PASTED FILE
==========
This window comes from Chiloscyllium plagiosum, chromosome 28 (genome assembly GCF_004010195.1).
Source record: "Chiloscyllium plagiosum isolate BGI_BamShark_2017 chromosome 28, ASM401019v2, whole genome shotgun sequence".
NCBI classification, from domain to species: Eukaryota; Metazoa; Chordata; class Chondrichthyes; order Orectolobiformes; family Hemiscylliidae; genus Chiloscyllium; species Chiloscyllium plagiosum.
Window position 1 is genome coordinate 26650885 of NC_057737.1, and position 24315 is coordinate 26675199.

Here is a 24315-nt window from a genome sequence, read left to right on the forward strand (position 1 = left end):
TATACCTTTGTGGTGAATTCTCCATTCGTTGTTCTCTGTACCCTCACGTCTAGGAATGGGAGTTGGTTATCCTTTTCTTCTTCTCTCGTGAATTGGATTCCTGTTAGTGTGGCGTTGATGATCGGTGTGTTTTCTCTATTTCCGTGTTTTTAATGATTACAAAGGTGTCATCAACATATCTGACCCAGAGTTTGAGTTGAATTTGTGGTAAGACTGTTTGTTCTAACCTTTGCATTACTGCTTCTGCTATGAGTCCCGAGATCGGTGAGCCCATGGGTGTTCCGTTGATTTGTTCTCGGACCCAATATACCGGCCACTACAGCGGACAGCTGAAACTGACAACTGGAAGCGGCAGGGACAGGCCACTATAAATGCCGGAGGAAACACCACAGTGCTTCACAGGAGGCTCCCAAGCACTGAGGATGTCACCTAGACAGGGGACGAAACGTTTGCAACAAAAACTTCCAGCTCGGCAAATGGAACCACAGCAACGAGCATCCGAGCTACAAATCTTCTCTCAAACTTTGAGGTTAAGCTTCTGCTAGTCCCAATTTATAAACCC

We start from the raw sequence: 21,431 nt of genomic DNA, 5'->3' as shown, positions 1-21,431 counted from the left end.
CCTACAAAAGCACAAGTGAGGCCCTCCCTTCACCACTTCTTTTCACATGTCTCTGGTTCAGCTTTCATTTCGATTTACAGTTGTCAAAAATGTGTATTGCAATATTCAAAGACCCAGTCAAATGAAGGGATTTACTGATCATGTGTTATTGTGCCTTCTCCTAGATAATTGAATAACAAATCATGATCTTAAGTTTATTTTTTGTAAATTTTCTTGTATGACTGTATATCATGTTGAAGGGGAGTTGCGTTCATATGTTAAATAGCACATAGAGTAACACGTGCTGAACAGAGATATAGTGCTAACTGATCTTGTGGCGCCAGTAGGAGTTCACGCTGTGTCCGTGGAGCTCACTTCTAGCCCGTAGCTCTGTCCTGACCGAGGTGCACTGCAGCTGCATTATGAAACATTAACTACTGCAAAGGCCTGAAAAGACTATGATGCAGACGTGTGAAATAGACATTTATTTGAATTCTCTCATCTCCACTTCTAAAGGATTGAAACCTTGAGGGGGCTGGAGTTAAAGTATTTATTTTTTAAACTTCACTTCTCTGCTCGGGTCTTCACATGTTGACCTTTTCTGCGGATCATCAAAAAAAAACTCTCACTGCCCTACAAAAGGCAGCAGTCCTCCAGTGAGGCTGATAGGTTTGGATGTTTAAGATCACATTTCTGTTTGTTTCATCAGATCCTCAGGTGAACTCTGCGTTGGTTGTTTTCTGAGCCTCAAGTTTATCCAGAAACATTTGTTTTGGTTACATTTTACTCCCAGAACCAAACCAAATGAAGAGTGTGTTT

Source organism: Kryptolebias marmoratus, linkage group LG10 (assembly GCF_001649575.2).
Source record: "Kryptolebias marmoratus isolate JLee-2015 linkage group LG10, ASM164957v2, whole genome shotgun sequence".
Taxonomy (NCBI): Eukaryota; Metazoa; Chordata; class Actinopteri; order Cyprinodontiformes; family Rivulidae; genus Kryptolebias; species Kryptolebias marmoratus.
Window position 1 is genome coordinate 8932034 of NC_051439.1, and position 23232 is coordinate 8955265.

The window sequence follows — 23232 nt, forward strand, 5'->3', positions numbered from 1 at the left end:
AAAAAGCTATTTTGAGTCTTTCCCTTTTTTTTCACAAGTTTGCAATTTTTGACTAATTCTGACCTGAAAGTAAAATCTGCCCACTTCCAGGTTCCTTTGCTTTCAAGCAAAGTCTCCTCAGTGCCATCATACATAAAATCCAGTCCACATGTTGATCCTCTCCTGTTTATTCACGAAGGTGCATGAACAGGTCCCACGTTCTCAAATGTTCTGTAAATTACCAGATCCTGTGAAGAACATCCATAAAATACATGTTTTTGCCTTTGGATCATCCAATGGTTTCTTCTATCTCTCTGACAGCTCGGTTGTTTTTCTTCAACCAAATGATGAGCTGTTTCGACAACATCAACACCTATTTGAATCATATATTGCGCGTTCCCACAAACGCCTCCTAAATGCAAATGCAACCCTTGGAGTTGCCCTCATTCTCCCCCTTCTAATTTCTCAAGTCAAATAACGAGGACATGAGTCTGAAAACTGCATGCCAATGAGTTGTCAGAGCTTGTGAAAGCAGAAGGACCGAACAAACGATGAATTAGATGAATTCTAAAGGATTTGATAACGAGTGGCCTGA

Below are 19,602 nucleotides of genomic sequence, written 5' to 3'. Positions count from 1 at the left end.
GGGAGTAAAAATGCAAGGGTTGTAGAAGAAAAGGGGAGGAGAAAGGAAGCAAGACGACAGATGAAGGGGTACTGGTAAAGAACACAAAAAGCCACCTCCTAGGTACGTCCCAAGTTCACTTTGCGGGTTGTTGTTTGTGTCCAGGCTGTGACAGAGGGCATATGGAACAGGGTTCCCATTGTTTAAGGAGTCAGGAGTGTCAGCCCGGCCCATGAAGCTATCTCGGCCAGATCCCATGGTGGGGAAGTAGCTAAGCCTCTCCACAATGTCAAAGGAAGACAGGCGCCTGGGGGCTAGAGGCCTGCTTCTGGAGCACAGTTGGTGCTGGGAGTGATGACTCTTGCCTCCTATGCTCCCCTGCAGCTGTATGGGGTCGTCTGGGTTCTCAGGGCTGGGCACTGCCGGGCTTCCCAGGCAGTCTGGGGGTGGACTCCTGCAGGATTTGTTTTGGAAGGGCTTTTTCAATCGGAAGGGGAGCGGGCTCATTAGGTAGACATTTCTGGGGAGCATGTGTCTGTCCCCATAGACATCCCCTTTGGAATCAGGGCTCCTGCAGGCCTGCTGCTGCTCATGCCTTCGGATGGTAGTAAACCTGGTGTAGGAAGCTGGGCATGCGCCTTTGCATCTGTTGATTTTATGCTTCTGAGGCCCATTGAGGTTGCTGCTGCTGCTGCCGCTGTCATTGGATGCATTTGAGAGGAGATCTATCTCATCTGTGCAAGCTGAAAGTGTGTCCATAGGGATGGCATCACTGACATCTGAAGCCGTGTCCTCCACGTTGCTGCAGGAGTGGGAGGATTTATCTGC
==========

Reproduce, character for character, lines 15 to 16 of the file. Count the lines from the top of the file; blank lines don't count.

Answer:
Below are 19,602 nucleotides of genomic sequence, written 5' to 3'. Positions count from 1 at the left end.
GGGAGTAAAAATGCAAGGGTTGTAGAAGAAAAGGGGAGGAGAAAGGAAGCAAGACGACAGATGAAGGGGTACTGGTAAAGAACACAAAAAGCCACCTCCTAGGTACGTCCCAAGTTCACTTTGCGGGTTGTTGTTTGTGTCCAGGCTGTGACAGAGGGCATATGGAACAGGGTTCCCATTGTTTAAGGAGTCAGGAGTGTCAGCCCGGCCCATGAAGCTATCTCGGCCAGATCCCATGGTGGGGAAGTAGCTAAGCCTCTCCACAATGTCAAAGGAAGACAGGCGCCTGGGGGCTAGAGGCCTGCTTCTGGAGCACAGTTGGTGCTGGGAGTGATGACTCTTGCCTCCTATGCTCCCCTGCAGCTGTATGGGGTCGTCTGGGTTCTCAGGGCTGGGCACTGCCGGGCTTCCCAGGCAGTCTGGGGGTGGACTCCTGCAGGATTTGTTTTGGAAGGGCTTTTTCAATCGGAAGGGGAGCGGGCTCATTAGGTAGACATTTCTGGGGAGCATGTGTCTGTCCCCATAGACATCCCCTTTGGAATCAGGGCTCCTGCAGGCCTGCTGCTGCTCATGCCTTCGGATGGTAGTAAACCTGGTGTAGGAAGCTGGGCATGCGCCTTTGCATCTGTTGATTTTATGCTTCTGAGGCCCATTGAGGTTGCTGCTGCTGCTGCCGCTGTCATTGGATGCATTTGAGAGGAGATCTATCTCATCTGTGCAAGCTGAAAGTGTGTCCATAGGGATGGCATCACTGACATCTGAAGCCGTGTCCTCCACGTTGCTGCAGGAGTGGGAGGATTTATCTGC